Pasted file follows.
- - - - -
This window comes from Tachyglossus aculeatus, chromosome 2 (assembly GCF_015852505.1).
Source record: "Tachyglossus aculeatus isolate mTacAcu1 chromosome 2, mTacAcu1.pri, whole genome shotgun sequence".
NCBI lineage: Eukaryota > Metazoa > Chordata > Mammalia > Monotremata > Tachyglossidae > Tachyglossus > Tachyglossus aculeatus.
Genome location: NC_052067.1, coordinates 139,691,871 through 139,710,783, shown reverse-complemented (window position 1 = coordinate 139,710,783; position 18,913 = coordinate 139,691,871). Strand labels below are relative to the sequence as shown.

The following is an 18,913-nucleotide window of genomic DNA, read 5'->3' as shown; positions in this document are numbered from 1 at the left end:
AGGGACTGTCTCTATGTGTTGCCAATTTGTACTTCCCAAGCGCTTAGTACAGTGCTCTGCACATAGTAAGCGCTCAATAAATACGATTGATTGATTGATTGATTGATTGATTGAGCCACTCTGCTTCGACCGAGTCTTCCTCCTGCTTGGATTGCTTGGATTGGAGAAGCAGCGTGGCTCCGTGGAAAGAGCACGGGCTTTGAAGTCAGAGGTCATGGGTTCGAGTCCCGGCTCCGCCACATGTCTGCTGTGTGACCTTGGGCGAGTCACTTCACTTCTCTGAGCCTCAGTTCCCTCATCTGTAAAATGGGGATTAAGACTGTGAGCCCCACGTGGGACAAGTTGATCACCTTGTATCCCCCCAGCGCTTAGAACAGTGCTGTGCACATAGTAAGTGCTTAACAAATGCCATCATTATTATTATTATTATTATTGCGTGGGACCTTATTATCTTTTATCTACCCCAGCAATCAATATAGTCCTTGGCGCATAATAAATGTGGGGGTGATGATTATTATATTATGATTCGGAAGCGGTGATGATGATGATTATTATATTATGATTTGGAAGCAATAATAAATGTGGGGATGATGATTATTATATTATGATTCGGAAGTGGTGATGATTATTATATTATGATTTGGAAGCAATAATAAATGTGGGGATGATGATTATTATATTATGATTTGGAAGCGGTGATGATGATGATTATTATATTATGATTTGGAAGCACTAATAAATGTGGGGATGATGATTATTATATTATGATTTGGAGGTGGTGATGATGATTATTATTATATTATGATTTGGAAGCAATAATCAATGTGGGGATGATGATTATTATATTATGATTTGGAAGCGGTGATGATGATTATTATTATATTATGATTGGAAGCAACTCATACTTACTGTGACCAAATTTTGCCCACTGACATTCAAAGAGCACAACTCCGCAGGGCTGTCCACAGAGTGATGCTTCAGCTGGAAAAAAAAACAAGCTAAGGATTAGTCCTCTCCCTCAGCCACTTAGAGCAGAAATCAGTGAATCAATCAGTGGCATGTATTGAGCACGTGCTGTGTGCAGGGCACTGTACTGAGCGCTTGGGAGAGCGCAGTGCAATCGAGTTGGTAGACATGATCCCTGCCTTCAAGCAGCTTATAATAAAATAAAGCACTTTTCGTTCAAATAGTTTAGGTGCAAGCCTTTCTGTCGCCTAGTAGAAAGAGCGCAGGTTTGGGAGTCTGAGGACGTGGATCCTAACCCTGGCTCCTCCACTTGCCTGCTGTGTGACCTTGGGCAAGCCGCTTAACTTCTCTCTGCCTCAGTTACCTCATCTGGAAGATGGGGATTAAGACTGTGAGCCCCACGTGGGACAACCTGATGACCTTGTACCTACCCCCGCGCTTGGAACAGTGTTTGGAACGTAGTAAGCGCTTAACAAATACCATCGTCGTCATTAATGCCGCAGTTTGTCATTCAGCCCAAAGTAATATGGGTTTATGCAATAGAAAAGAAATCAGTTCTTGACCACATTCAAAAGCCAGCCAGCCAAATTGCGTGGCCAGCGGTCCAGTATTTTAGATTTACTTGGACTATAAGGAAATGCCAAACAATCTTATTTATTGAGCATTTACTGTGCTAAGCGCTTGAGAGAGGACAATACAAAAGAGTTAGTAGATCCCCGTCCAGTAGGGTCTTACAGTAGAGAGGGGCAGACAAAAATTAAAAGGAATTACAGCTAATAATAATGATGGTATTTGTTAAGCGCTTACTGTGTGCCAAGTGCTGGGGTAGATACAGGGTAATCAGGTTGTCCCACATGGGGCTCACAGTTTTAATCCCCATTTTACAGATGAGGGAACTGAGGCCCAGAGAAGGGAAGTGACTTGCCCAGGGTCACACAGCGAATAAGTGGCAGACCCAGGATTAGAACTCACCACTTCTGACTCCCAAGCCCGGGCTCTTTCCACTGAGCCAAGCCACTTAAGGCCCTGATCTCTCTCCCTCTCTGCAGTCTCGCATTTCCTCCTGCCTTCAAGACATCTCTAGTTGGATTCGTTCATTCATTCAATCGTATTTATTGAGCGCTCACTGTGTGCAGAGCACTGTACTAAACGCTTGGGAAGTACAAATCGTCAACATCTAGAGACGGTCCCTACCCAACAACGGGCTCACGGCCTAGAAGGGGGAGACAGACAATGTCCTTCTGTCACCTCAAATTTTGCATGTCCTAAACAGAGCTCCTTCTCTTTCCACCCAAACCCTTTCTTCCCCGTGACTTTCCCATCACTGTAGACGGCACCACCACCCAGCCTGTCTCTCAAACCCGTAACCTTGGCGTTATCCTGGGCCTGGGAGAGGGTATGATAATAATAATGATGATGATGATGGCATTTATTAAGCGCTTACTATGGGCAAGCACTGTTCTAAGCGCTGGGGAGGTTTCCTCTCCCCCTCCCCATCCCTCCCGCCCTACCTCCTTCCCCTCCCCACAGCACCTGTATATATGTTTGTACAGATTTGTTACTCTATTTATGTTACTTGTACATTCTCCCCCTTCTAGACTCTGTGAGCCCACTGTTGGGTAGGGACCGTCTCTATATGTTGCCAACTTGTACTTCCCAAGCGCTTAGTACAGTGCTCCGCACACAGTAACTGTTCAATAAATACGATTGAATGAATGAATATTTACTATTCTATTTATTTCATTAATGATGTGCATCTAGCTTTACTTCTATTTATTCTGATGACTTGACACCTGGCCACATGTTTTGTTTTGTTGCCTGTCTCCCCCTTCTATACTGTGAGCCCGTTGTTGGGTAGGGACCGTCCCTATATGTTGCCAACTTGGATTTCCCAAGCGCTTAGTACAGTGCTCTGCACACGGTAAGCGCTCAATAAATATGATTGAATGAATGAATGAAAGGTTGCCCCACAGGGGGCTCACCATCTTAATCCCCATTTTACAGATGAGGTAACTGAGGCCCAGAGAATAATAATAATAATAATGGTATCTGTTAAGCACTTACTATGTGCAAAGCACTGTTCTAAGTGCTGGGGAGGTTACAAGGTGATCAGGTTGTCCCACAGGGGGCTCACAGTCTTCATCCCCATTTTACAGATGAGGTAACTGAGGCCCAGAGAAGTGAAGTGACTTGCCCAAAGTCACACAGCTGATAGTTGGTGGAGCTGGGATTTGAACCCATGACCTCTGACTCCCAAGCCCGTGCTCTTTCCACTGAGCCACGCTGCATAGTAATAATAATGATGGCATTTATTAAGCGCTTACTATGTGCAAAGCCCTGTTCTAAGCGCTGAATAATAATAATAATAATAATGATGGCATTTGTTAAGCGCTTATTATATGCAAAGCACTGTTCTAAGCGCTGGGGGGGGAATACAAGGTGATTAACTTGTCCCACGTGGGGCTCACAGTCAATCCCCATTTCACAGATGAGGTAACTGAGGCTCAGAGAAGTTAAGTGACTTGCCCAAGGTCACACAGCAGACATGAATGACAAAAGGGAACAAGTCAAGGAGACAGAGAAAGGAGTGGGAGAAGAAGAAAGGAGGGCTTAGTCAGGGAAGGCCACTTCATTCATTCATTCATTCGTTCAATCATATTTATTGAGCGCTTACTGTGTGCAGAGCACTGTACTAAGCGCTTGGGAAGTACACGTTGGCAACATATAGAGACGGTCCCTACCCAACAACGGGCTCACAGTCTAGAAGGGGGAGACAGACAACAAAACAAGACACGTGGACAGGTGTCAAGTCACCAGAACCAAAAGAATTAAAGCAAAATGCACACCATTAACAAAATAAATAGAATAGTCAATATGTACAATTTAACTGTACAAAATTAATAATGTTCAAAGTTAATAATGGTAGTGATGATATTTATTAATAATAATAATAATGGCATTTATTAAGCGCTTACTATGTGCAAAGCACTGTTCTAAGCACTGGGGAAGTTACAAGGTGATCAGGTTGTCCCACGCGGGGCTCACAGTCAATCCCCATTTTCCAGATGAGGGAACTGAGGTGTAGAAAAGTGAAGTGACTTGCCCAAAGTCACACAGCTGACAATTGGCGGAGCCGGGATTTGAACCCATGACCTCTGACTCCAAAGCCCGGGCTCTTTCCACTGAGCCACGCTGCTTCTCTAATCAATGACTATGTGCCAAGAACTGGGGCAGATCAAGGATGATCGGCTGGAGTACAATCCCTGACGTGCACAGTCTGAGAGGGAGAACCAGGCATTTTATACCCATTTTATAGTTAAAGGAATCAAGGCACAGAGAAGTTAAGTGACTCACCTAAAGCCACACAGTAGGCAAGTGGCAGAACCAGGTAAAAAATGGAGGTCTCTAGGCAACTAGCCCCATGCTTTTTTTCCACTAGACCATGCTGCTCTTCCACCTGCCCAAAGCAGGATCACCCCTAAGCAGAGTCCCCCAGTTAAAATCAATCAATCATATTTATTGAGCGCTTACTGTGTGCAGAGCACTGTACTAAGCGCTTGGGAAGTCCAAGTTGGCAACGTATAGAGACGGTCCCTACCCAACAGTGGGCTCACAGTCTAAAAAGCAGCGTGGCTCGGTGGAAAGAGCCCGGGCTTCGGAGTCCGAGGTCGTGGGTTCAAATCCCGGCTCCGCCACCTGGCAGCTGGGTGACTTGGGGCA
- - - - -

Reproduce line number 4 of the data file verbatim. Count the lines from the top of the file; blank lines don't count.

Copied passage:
Genome location: NC_052067.1, coordinates 139,691,871 through 139,710,783, shown reverse-complemented (window position 1 = coordinate 139,710,783; position 18,913 = coordinate 139,691,871). Strand labels below are relative to the sequence as shown.